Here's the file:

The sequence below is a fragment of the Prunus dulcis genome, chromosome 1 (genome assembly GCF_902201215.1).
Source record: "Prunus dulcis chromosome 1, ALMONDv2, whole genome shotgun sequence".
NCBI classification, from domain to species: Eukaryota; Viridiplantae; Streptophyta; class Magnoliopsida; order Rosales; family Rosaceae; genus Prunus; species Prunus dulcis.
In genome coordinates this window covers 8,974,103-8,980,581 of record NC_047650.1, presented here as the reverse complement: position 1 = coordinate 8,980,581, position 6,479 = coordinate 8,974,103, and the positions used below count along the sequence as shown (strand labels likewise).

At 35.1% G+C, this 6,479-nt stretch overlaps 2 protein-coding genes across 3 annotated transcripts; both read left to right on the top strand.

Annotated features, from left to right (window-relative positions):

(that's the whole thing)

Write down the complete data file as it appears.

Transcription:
The sequence below is a fragment of the Prunus dulcis genome, chromosome 1 (genome assembly GCF_902201215.1).
Source record: "Prunus dulcis chromosome 1, ALMONDv2, whole genome shotgun sequence".
NCBI classification, from domain to species: Eukaryota; Viridiplantae; Streptophyta; class Magnoliopsida; order Rosales; family Rosaceae; genus Prunus; species Prunus dulcis.
In genome coordinates this window covers 8,974,103-8,980,581 of record NC_047650.1, presented here as the reverse complement: position 1 = coordinate 8,980,581, position 6,479 = coordinate 8,974,103, and the positions used below count along the sequence as shown (strand labels likewise).

At 35.1% G+C, this 6,479-nt stretch overlaps 2 protein-coding genes across 3 annotated transcripts; both read left to right on the top strand.

Annotated features, from left to right (window-relative positions):